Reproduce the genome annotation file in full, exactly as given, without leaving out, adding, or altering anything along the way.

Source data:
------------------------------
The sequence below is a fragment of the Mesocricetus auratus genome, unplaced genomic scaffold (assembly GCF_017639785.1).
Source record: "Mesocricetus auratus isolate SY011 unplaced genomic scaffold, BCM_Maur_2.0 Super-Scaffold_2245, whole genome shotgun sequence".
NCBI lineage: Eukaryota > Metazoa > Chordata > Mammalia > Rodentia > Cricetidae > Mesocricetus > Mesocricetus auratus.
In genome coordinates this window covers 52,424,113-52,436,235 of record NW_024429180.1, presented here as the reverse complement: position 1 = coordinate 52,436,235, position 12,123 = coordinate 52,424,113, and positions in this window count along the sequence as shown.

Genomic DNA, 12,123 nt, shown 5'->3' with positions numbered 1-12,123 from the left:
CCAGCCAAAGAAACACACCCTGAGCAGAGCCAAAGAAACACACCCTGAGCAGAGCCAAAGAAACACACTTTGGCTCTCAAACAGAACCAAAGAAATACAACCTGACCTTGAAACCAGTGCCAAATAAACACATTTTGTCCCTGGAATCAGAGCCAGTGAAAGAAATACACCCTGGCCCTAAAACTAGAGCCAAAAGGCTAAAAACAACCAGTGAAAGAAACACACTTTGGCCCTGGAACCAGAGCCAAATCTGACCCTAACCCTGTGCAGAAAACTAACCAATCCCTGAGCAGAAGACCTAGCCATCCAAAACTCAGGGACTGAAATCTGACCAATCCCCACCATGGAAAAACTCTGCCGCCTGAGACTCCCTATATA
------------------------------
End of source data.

The sequence below is a fragment of the Mesocricetus auratus genome, unplaced genomic scaffold (assembly GCF_017639785.1).
Source record: "Mesocricetus auratus isolate SY011 unplaced genomic scaffold, BCM_Maur_2.0 Super-Scaffold_2245, whole genome shotgun sequence".
NCBI lineage: Eukaryota > Metazoa > Chordata > Mammalia > Rodentia > Cricetidae > Mesocricetus > Mesocricetus auratus.
In genome coordinates this window covers 52,424,113-52,436,235 of record NW_024429180.1, presented here as the reverse complement: position 1 = coordinate 52,436,235, position 12,123 = coordinate 52,424,113, and positions in this window count along the sequence as shown.

Genomic DNA, 12,123 nt, shown 5'->3' with positions numbered 1-12,123 from the left:
CCAGCCAAAGAAACACACCCTGAGCAGAGCCAAAGAAACACACCCTGAGCAGAGCCAAAGAAACACACTTTGGCTCTCAAACAGAACCAAAGAAATACAACCTGACCTTGAAACCAGTGCCAAATAAACACATTTTGTCCCTGGAATCAGAGCCAGTGAAAGAAATACACCCTGGCCCTAAAACTAGAGCCAAAAGGCTAAAAACAACCAGTGAAAGAAACACACTTTGGCCCTGGAACCAGAGCCAAATCTGACCCTAACCCTGTGCAGAAAACTAACCAATCCCTGAGCAGAAGACCTAGCCATCCAAAACTCAGGGACTGAAATCTGACCAATCCCCACCATGGAAAAACTCTGCCGCCTGAGACTCCCTATATA